God can see whether a stoney heart is using a doctrine like that as an excuse for bad behavior.

There are those who reject the doctrine of OSAS. I also agree with you that OSAS is dangerous and gives one self a false sense of security. One can even justify murder…since he feels that no sin past, present and future can cut him off from God’s saving grace. Most Protestant apologist will tell you that the the individual was never save in the first place. :eek:

I also believe that OSAS also cheapens Jesus Christ’s death on the cross.

I read Catholic Verses by David Armstrong and John Calvin accused "papists of the heresy of Pelagianism.

:cool: There was a medieval heresy known as the Brothers or Brethern of the Free Spirit who had this same point of view.
I have a book on medieval heresies so would have to look up the founder,etc.The Beguines and Beghards,a group of religious men and women,mainly in Holland germany and Belgium were sometimes accused of being members.The Beghard brothers are no more,and there are a few houses of Beguines still left in Holland and Belgium.

I think Manny hit upon one of the top things the Catholic Church is accused of teaching that it does not. Maybe they dont know the name of the heresy to look it up in the CCC or at New Advent to check out if we teach it first before firing off the accusations. I was asked by a Protestant here recently to tell them what the Nestorian heresy was. Rather than summarize and tell her, I asked her to research it for herself, hoping this would lead her to ask herself about the countless other heresies she never knew the names of.
I know there are many knowledgeable Protestant posters here though. And they dont make such accusations.

The charge of Pelagianism is all too often TRUE against members of the catholic church. It is a consequence of poor catechesis and/or lack of interest on the part of the individual.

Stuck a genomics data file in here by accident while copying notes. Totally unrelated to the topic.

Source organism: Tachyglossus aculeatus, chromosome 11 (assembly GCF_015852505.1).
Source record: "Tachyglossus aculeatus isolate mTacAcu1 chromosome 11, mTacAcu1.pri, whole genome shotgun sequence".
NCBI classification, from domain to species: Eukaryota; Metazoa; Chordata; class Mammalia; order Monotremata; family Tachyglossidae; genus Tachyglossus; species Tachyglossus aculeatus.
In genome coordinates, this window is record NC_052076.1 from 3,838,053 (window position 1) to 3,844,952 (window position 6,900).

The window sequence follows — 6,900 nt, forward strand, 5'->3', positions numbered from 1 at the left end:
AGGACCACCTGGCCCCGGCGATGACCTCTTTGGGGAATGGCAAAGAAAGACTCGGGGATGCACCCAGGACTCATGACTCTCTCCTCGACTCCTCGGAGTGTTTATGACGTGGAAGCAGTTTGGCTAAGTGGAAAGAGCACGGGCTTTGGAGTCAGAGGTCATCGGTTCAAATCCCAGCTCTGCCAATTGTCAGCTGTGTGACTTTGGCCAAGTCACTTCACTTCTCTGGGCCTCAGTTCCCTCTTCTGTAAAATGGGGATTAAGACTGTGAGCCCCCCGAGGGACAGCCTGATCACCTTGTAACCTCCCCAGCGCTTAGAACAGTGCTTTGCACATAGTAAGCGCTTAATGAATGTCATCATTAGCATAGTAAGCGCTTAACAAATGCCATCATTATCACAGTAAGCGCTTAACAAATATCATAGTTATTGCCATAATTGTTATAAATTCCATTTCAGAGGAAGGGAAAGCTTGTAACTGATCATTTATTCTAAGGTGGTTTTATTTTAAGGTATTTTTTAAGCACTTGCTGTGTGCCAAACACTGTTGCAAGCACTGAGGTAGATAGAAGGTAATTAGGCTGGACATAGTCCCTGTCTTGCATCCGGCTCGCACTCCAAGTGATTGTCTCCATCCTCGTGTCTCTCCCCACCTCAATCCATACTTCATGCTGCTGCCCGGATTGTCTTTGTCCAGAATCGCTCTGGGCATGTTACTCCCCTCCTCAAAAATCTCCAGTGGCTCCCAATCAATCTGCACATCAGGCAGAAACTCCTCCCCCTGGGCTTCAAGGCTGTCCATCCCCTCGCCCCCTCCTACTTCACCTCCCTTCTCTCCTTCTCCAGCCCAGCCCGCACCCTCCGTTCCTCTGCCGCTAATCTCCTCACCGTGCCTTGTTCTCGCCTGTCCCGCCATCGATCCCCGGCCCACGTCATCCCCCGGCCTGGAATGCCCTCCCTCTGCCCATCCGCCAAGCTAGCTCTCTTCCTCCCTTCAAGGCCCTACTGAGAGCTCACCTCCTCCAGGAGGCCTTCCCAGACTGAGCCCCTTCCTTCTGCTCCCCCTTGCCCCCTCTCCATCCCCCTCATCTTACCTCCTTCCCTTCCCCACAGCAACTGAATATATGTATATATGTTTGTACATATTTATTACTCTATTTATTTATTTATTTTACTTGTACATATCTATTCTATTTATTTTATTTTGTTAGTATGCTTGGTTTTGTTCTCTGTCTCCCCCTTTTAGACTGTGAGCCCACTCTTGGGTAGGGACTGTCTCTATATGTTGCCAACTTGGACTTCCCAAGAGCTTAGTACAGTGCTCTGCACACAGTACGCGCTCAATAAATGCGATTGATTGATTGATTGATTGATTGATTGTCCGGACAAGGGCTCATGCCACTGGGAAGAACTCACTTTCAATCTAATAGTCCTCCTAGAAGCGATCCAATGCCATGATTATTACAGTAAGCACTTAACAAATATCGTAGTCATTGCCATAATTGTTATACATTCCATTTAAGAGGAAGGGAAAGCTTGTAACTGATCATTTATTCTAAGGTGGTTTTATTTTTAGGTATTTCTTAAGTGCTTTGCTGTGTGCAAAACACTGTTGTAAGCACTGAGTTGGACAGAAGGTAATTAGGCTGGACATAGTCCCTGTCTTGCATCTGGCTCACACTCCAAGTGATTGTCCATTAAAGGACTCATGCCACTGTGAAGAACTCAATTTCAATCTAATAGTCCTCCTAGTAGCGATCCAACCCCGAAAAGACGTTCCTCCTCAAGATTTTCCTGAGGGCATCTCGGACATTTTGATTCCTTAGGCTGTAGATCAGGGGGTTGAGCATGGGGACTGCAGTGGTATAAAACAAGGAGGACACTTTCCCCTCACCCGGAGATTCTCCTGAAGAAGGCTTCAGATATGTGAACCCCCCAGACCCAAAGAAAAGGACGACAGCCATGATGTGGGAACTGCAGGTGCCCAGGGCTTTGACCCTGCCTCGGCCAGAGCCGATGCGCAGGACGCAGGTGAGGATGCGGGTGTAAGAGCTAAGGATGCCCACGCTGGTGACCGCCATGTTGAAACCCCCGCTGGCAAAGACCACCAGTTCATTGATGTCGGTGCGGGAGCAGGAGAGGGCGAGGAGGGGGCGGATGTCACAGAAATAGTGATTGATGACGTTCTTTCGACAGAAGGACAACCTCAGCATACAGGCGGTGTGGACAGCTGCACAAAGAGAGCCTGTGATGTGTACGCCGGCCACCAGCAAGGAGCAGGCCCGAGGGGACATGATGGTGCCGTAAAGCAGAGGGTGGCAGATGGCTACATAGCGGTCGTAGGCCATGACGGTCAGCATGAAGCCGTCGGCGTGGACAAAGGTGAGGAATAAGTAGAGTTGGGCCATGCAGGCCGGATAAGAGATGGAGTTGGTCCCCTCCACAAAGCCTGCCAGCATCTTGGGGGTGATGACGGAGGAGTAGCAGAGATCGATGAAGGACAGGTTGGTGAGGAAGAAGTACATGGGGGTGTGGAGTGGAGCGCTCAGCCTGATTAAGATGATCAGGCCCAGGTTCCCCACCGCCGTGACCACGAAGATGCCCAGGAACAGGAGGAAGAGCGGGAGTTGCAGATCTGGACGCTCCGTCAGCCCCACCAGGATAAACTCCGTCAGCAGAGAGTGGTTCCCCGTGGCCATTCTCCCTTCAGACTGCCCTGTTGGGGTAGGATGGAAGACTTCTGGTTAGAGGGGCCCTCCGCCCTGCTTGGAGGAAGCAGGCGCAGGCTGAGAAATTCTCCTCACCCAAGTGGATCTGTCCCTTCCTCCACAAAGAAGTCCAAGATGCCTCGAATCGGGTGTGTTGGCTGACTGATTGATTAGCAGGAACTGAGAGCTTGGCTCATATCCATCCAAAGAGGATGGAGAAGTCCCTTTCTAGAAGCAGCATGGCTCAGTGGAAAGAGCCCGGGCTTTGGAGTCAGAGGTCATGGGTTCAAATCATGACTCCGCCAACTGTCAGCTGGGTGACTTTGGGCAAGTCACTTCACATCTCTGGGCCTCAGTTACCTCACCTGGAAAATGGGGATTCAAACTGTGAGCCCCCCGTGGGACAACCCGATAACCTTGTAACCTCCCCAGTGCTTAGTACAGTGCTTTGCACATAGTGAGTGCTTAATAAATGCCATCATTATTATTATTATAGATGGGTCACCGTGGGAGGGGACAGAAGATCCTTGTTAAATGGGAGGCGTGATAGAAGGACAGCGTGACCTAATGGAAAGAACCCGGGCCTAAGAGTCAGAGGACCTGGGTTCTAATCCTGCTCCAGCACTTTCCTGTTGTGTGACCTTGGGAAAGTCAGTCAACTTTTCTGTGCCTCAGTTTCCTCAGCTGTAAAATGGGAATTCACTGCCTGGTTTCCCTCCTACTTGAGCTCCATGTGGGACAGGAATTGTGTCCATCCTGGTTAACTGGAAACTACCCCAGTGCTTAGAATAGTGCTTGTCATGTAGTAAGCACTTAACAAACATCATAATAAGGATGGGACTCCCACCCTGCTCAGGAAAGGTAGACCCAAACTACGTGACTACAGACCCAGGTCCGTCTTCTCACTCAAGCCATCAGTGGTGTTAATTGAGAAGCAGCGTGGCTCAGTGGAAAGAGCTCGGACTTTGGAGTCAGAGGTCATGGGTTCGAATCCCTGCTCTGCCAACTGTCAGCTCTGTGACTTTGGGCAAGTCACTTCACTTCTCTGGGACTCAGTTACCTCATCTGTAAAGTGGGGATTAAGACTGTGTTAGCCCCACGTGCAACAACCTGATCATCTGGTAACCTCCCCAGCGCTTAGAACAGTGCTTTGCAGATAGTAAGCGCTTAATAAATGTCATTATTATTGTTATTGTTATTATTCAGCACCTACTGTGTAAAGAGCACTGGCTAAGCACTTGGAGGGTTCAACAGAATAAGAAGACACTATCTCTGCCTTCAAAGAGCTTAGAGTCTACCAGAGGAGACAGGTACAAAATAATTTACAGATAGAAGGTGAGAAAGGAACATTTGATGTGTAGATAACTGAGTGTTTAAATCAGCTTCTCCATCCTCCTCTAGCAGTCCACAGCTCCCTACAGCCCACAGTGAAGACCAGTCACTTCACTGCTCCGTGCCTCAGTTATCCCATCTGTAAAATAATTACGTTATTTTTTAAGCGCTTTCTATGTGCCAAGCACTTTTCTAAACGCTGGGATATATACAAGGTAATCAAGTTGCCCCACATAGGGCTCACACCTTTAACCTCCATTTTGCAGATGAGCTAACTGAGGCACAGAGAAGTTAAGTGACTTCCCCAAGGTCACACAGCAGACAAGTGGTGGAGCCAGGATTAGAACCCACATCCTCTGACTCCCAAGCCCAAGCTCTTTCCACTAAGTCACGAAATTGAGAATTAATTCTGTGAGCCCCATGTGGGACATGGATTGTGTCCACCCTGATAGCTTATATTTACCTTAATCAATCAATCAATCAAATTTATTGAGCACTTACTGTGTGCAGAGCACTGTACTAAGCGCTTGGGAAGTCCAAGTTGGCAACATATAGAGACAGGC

As usual, Truth in the matter appears to be upon a steep hilltop. Carelessness on the part of the faithful inevitably leads to one falling off the hill into either the valley of Pelagianism or the valley of ‘cheap grace’ (OSAS). Keeping the correct belief requires the same amount of Grace that peforming actual good works does!

Hey! I was recently accused falsely of believing Pelagianism. However, I corrected the person by pointing out what I actually said in my post, then he apologized.

Since the encounter, I did some research on the topic to better understand why he would come to such a conclusion and it appears that John Calvin believed the Catholic Church fell into a semi-Pelagian heresy.

But of course, Catholicism also does not teach semi-Pelagianism. Here’s essentially the key differences between the two:

Pelagianism: Grace not necessary to obtain salvation.

Semi-Pelagianism: The grace of Baptism is necessary, but we much reach out to it without the assitence of Grace to obtain it.

I’m not certain if John Calvin believed the Catholic Church fell into the exact form of the Semi-Pelagian heresy, or a variant of it.

I would like to see the footnotes of his research.

Always consult primary sources, Manny; anybody can say anything about anyone. Calvin lodged such protests against the Charismatics, of that I am sure. My hunch is that Armstrong took some license with the accusation and may have taken Calvin out of context. There is also the variance between Pelagianism and Semi-Pelagianism.

Have you read any of Calvin’s writings yourself? Just curious.


This is not only bad theology, it’s also bad for families, bad for relationships, bad for drivers, bad for civil society, bad for international relations! I sure hope that not many people truly act on this belief!

I have to admit, I assumed that Calvin taught that Catholics preach Pelagianism but that is because I have read some of James White’s writings on his website. And I assumed that he got his views from Calvin.

There are references. Those are the writings I found by reading Dave Armstrong’s Catholic Verses. If what I have said open your curiousity, I would recommend you read it (The Book).

As far as what I have read any of John Calvin’s material. Only in the Dave Armstrong’s Book. His remarks I said are less Christian (lack of charity; since John Calvin resort to so much name calling calling us “papists” and all… I give James White more credit that John…

Let me see if I understand this correctly; you give James White more credit for quoting John Calvin correctly than you give John Calvin for the words he said himself?

Did I miss a new approach to apologetics?

I never said that John Calvin didn’t use “papist” langauge - many Protestant reformers did, and it was a term of derision; but the charge of Pelagianism from John Calvin to the Catholic Church seems very strange, since he was basically Augustinian in this regard.

Calvin is probably misquoted and misread more than any Reformer or theologian; even John Calvin wasn’t a strict 5-point Calvinist. :slight_smile: